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Thread: Neyer: Computers calling Balls and Strikes!

  1. #166
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    Re: Neyer: Computers calling Balls and Strikes!

    Without looking it up I believe that the strike zone is defined as "....when the batter takes his normal stance...". I have to believe that technology could be developed (if it hasn't been already) that would image a batter just before each pitch and outline his strikezone for that at bat or even by each pitch.

    When cameras were suggested for tennis I was all for it. Overall, tennis linesmen and umpires do a good job, much as baseball umpires do, but they are not perfect. Using the cameras gave the game greater validity and the feeling that the player that won did so by merit and not some mistaken call. It took awhile but tennis 'got it' and, I hope, so will baseball.

    I'm probably thought of as 'old school' around here but this is one thing that I think would greatly increase the interest and value of the game. A consistant strikezone would level the playing field and more likely award victory to the team that performed the best without the input of an arbitrary (and perhaps biased) third party that never touches the ball during the play on the field.

    Rem

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  3. #167
    Churlish Johnny Footstool's Avatar
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    Re: Neyer: Computers calling Balls and Strikes!

    Quote Originally Posted by MWM View Post
    Would you be saying that if the 97 Braves had been the 97 Reds instead? If an umpire ever pulled on the Reds what Eric Gregg (may he RIP) pulled onthe 97 Braves, I don't think there would be many here who would argue against a system that removed biases and reduced errors.
    Maybe, maybe not.

    But the Braves' pitchers were so successful thanks in part to the umps adding an extra inch or three to their strike zones.

    If we were Braves fans instead of Reds fans, we probably wouldn't be pulling so hard for precision.

    Oh, and I finally thought of a better counterpoint to M2's card analogy: every game is played with the same 52-card deck, but occasionally certain cards are wild.
    Last edited by Johnny Footstool; 09-13-2007 at 01:06 AM.
    "I prefer books and movies where the conflict isn't of the extreme cannibal apocalypse variety I guess." Redsfaithful

  4. #168
    post hype sleeper cincinnati chili's Avatar
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    Re: Neyer: Computers calling Balls and Strikes!

    Quote Originally Posted by remdog View Post
    Without looking it up I believe that the strike zone is defined as "....when the batter takes his normal stance...".
    It's not measured from his stance, but from "as the batter is prepared to swing at a pitched ball."

    I realize that's open to interpretation, but I interpret this to mean the split second when the batter decides to swing or not swing.

    In other words, Pete Rose and Rickey Henderson should not have been given the benefit of being in a goofy crouch.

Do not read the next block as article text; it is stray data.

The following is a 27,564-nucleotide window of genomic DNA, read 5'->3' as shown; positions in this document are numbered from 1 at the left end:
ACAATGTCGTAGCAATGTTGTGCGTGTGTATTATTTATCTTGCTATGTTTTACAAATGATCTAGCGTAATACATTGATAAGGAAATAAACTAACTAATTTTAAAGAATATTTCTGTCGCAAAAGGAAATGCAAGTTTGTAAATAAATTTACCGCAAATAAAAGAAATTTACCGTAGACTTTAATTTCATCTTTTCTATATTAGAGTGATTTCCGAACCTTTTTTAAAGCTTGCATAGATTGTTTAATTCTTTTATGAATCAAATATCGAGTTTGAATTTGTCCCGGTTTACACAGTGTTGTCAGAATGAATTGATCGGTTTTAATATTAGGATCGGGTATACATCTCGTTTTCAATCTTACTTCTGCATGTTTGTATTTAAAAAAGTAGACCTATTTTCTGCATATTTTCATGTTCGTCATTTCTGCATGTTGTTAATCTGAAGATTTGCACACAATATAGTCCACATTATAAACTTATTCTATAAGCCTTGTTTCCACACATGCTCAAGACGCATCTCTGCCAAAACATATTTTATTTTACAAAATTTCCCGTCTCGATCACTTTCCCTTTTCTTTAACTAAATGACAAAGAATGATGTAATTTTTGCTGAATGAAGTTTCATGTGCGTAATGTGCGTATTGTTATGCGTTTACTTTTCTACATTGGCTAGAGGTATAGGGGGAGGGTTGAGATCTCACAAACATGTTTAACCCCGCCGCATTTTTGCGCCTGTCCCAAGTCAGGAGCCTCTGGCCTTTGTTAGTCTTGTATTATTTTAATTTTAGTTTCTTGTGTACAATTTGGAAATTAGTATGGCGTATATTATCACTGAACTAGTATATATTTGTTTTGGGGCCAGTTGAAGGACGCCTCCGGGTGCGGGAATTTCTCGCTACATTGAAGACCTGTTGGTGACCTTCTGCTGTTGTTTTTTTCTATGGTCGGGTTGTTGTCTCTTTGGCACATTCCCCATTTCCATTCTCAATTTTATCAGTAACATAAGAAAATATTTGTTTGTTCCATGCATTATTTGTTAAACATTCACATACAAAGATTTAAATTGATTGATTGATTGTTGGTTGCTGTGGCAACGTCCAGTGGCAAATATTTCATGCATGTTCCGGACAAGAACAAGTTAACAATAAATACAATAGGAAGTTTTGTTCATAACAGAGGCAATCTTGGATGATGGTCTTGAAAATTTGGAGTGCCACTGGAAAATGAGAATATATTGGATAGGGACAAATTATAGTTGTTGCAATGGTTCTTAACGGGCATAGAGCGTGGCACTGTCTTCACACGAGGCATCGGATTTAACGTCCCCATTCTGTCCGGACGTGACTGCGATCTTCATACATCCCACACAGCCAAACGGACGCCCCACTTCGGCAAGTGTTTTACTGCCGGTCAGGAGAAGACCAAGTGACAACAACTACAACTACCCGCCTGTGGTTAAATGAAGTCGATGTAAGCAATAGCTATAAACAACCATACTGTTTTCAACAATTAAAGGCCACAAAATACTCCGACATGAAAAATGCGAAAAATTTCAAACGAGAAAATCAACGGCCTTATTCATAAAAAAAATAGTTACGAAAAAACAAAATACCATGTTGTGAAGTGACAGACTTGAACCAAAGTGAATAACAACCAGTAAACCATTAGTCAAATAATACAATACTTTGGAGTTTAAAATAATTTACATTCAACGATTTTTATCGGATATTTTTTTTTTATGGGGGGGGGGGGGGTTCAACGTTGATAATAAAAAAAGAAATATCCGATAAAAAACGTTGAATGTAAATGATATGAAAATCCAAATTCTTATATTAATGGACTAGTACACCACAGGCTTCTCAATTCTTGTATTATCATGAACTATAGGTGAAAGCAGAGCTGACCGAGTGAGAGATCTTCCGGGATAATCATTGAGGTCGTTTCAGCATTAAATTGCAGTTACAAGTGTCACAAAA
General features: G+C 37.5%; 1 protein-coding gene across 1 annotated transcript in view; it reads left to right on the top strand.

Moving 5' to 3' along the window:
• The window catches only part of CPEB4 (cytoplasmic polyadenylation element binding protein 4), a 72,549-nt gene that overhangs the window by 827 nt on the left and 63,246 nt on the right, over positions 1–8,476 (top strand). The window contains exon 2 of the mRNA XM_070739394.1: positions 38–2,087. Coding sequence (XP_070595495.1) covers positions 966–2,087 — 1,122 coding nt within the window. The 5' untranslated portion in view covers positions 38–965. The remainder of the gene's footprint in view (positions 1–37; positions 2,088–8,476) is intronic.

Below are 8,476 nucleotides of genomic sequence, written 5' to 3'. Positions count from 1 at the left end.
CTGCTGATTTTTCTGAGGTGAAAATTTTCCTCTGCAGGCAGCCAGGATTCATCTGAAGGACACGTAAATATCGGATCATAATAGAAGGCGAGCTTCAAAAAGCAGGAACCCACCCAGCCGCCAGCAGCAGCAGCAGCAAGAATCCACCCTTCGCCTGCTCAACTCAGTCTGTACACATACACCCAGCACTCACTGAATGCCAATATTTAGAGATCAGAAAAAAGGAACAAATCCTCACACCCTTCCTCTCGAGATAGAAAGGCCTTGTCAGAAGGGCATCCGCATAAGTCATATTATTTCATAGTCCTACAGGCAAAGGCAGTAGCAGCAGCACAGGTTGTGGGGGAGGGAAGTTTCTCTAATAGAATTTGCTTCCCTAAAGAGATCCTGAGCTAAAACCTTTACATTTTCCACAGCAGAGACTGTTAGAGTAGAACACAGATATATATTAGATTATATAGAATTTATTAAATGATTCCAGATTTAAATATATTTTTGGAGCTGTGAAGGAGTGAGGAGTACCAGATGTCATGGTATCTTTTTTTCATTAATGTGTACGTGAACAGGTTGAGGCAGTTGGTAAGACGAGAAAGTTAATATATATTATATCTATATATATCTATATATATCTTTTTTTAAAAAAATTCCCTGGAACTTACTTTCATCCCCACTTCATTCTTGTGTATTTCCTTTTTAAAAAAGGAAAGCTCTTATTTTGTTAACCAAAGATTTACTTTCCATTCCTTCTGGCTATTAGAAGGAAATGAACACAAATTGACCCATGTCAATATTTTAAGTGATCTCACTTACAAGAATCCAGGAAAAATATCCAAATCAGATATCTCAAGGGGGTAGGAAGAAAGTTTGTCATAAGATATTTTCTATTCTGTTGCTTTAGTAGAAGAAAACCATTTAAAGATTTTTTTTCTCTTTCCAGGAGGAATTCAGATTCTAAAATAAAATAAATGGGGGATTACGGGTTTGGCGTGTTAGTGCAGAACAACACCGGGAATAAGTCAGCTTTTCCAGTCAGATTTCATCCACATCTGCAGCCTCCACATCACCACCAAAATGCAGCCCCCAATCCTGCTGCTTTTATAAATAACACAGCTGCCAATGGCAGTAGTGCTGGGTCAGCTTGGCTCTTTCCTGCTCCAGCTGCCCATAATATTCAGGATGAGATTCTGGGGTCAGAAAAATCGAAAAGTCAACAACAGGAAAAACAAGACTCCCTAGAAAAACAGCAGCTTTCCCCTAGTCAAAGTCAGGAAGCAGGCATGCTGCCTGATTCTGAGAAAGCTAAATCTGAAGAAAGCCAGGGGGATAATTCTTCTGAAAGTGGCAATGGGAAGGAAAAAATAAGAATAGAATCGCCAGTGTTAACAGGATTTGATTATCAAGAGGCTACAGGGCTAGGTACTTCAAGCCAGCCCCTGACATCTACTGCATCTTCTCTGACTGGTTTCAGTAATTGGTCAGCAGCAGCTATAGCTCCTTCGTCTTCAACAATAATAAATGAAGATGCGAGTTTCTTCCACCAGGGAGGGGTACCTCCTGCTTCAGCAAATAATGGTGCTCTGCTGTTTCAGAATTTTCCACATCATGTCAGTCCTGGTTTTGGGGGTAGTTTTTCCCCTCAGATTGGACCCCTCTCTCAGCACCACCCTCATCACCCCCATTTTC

Here's a history of the strike zone rule over time.

    http://mlb.mlb.com/mlb/official_info...trike_zone.jsp
    ". . . acquiring J. Blanton from Oakland for, apparently, Bailey/Cueto, Votto and a lesser prospect. I do it in a second . . . The Reds' equation this year is simple: Make Matt Belisle your #3 starter . . . trade for Blanton, win 85 or more, be in the mix all summer." - Paul Daugherty, Feb. 8, 2008

  5. #169
    Member Ron Madden's Avatar
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    Re: Neyer: Computers calling Balls and Strikes!

    Quote Originally Posted by remdog View Post
    Without looking it up I believe that the strike zone is defined as "....when the batter takes his normal stance...". I have to believe that technology could be developed (if it hasn't been already) that would image a batter just before each pitch and outline his strikezone for that at bat or even by each pitch.

    When cameras were suggested for tennis I was all for it. Overall, tennis linesmen and umpires do a good job, much as baseball umpires do, but they are not perfect. Using the cameras gave the game greater validity and the feeling that the player that won did so by merit and not some mistaken call. It took awhile but tennis 'got it' and, I hope, so will baseball.

    I'm probably thought of as 'old school' around here but this is one thing that I think would greatly increase the interest and value of the game. A consistant strikezone would level the playing field and more likely award victory to the team that performed the best without the input of an arbitrary (and perhaps biased) third party that never touches the ball during the play on the field.

    Rem
    I agree. The rules say the distance from the pitching rubber to home plate is sixty feet, six inches. The distance between the bases is ninety feet. Just as these rules are always enforced so should be the strikezone.

  6. #170
    Churlish Johnny Footstool's Avatar
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    Re: Neyer: Computers calling Balls and Strikes!

    If you want to install tennis-style electronic eyes on the foul lines and home run line, I'm all for that.
    "I prefer books and movies where the conflict isn't of the extreme cannibal apocalypse variety I guess." Redsfaithful

  7. #171
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    Re: Neyer: Computers calling Balls and Strikes!

    Well, in the game thread I did ask if we could get this for checked swings.

    Rem


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